In Burma/Myanmar:What Everyone Needs to Know, David I. Steinberg pierces the curtain erected by a hostile regime to reveal the nation's social, political, and cultural realities. Renamed Myanmar by the military government in 1989, it both enjoys the legacy of a long history of independence and suffers from the legacies of its past as a British colony. Today, Steinberg writes, it is largely defined by overlapping crises that affect every aspect of life.
Myanmar is a country vastly rich in gold, silver, base metals, tin–tungsten, gems and hydrocarbons and is one of the last exploration frontiers remaining in the world. Tectonically Myanmar lies at the eastern end of the Himalayan Mountain Chain and over the last 50 Ma has been profoundly affected by the collision between India and Eurasia, which is still ongoing, with frequent destructive earthquakes. Recent advances have been made in understanding the results of the collision, through the study of geochronology, seismicity, stratigraphy and structure. The development of a systematic mapping programme has been restricted by problems of access, due to limited infrastructure and armed insurgencies, meaning that large areas of the country have not been explored adequately. Recent political changes and reforms, with reconciliations with various ethnic groups, however, will permit access to large areas in Kayin, Kayah, Shan and Kachin States, enabling further research and exploration in new crustal blocks and terranes. In this Memoir a group of Myanmar and international geologists have combined to include all that is currently known about the geology of Myanmar, its mineral and energy resources and its tectonic development.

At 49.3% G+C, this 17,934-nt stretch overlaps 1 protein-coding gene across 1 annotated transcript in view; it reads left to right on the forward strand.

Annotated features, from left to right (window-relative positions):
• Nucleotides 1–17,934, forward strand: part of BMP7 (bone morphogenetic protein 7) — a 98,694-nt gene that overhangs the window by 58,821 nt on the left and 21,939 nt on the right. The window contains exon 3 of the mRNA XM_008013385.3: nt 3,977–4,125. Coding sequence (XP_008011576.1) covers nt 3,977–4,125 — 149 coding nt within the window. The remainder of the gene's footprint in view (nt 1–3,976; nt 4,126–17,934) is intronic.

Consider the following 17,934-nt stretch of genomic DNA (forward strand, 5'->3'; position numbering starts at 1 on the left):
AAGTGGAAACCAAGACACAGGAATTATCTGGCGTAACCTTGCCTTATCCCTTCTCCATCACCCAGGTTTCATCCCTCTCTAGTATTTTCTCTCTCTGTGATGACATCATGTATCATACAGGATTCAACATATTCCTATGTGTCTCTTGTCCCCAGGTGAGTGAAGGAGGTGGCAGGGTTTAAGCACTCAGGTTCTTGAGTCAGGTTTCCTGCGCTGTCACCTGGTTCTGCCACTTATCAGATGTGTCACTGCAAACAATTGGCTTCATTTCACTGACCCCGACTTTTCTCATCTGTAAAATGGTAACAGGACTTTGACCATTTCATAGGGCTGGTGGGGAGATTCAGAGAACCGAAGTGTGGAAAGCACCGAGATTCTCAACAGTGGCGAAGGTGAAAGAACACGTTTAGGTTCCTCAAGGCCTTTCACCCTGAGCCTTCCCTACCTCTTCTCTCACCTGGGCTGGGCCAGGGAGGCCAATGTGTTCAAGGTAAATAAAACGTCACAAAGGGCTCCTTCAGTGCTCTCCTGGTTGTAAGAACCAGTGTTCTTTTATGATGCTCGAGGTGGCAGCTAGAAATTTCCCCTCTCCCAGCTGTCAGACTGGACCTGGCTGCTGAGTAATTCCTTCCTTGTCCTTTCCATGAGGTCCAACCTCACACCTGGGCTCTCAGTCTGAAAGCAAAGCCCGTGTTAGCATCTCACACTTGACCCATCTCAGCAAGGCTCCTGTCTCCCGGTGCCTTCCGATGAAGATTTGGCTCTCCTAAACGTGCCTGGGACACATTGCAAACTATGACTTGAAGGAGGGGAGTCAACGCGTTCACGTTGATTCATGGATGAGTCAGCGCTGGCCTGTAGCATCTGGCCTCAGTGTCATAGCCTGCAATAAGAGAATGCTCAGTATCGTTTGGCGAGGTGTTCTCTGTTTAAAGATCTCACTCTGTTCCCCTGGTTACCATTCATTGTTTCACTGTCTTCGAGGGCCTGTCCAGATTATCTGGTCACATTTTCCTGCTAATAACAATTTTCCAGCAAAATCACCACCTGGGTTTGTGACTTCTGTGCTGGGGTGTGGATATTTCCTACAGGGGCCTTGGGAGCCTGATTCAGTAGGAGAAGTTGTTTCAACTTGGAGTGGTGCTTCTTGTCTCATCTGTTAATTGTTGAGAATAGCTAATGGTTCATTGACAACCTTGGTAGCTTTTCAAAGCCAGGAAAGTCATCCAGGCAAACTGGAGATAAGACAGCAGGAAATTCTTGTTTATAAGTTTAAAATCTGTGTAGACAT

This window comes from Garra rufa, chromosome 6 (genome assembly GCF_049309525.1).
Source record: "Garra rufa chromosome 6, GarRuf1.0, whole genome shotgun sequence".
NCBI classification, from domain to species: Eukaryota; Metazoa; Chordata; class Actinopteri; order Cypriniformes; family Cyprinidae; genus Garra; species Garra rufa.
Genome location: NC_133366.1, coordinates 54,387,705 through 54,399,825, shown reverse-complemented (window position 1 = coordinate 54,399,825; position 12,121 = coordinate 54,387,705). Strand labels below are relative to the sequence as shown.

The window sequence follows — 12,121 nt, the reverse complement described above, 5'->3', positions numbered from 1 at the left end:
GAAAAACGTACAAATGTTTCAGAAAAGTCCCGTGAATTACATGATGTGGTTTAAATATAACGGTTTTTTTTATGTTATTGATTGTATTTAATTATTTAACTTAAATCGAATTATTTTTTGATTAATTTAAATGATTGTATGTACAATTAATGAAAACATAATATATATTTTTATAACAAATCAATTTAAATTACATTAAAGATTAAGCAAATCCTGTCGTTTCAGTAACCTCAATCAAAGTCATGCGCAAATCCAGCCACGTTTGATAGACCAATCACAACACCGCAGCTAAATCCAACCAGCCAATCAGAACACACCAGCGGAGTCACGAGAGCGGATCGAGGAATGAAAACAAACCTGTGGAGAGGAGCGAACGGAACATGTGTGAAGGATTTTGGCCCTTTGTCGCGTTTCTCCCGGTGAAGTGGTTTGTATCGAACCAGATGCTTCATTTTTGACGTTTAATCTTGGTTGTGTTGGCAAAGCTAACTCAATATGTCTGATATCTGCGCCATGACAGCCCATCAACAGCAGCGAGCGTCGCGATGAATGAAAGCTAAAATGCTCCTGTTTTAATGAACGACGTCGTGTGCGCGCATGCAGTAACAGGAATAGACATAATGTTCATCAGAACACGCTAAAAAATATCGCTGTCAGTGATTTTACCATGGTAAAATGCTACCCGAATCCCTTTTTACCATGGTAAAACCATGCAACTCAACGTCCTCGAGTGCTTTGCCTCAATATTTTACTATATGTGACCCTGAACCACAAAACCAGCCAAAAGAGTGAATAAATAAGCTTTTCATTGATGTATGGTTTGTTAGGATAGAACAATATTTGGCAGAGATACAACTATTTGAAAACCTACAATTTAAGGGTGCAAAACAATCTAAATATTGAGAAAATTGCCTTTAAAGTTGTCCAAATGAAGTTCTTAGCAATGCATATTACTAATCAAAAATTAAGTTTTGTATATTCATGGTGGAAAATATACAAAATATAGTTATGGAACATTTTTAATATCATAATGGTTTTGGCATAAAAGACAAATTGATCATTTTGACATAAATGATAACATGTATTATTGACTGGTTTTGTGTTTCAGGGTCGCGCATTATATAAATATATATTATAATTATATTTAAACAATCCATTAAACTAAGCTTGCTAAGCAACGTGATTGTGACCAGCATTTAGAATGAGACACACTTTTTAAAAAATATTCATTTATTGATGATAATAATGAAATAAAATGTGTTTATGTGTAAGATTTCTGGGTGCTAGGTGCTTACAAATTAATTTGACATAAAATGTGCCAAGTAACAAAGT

Selected Papers from the 10th International Conference of the European Association of Southeast Asian Archaeologists : the British Museum, London, 14th-17th September 2004
Author: European Association of Southeast Asian Archaeologists. International Conference
Publisher: NUS Press
The 36 chapters in this collection have been selected to give an overview ofrecent research into prehistoric and early historic archaeology in SoutheastAsia. In the first chapter Her Royal Highness Princess Maha Chakri Sirindhornof Thailand comments on the significance of the inscriptions from the important Khmer temple, Prasat Phnom Rung in northeastern Thailand. Following this, Professor Charles Higham gives an original and insightful survey of the prehistoric threads linking south China and the countries of modern Southeast Asia.
The six volumes that make up this set provide an overview of colonialism in South East Asia. The authors included here will be familiar to many readers, but many of the papers which are reproduced have been unavailable for some time.